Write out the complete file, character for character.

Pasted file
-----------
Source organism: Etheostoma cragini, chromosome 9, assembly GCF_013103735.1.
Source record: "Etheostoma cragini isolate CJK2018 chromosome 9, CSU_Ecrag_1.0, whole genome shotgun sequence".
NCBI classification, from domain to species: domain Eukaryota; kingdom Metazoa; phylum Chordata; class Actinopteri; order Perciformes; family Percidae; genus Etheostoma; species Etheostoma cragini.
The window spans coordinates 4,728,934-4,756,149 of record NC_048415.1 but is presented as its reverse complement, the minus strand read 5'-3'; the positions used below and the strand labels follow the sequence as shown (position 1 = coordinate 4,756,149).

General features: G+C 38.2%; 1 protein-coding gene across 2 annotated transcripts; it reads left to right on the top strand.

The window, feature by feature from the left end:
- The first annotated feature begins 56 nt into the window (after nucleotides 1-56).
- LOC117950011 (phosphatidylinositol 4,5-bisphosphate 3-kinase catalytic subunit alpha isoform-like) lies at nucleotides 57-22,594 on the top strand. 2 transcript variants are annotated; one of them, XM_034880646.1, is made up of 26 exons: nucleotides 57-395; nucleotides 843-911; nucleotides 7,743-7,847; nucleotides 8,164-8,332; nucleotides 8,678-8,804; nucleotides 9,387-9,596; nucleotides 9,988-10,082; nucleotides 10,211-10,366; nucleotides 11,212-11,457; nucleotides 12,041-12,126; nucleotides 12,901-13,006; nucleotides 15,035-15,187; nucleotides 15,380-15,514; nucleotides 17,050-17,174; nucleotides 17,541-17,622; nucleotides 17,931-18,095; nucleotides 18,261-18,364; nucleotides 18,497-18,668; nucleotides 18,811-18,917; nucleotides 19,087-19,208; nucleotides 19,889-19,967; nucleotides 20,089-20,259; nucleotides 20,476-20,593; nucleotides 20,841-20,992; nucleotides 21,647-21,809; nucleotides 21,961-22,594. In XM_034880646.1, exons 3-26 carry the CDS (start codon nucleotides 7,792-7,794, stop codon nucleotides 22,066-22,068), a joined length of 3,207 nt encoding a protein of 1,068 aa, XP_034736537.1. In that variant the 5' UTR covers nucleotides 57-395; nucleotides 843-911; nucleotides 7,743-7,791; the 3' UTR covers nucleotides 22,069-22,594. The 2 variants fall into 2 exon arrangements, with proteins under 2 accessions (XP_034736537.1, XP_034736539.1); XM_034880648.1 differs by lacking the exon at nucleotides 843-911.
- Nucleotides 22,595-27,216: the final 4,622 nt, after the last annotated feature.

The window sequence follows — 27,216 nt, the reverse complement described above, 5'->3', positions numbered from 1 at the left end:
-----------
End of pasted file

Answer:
Source organism: Etheostoma cragini, chromosome 9, assembly GCF_013103735.1.
Source record: "Etheostoma cragini isolate CJK2018 chromosome 9, CSU_Ecrag_1.0, whole genome shotgun sequence".
NCBI classification, from domain to species: domain Eukaryota; kingdom Metazoa; phylum Chordata; class Actinopteri; order Perciformes; family Percidae; genus Etheostoma; species Etheostoma cragini.
The window spans coordinates 4,728,934-4,756,149 of record NC_048415.1 but is presented as its reverse complement, the minus strand read 5'-3'; the positions used below and the strand labels follow the sequence as shown (position 1 = coordinate 4,756,149).

General features: G+C 38.2%; 1 protein-coding gene across 2 annotated transcripts; it reads left to right on the top strand.

The window, feature by feature from the left end:
- The first annotated feature begins 56 nt into the window (after nucleotides 1-56).
- LOC117950011 (phosphatidylinositol 4,5-bisphosphate 3-kinase catalytic subunit alpha isoform-like) lies at nucleotides 57-22,594 on the top strand. 2 transcript variants are annotated; one of them, XM_034880646.1, is made up of 26 exons: nucleotides 57-395; nucleotides 843-911; nucleotides 7,743-7,847; nucleotides 8,164-8,332; nucleotides 8,678-8,804; nucleotides 9,387-9,596; nucleotides 9,988-10,082; nucleotides 10,211-10,366; nucleotides 11,212-11,457; nucleotides 12,041-12,126; nucleotides 12,901-13,006; nucleotides 15,035-15,187; nucleotides 15,380-15,514; nucleotides 17,050-17,174; nucleotides 17,541-17,622; nucleotides 17,931-18,095; nucleotides 18,261-18,364; nucleotides 18,497-18,668; nucleotides 18,811-18,917; nucleotides 19,087-19,208; nucleotides 19,889-19,967; nucleotides 20,089-20,259; nucleotides 20,476-20,593; nucleotides 20,841-20,992; nucleotides 21,647-21,809; nucleotides 21,961-22,594. In XM_034880646.1, exons 3-26 carry the CDS (start codon nucleotides 7,792-7,794, stop codon nucleotides 22,066-22,068), a joined length of 3,207 nt encoding a protein of 1,068 aa, XP_034736537.1. In that variant the 5' UTR covers nucleotides 57-395; nucleotides 843-911; nucleotides 7,743-7,791; the 3' UTR covers nucleotides 22,069-22,594. The 2 variants fall into 2 exon arrangements, with proteins under 2 accessions (XP_034736537.1, XP_034736539.1); XM_034880648.1 differs by lacking the exon at nucleotides 843-911.
- Nucleotides 22,595-27,216: the final 4,622 nt, after the last annotated feature.

The window sequence follows — 27,216 nt, the reverse complement described above, 5'->3', positions numbered from 1 at the left end: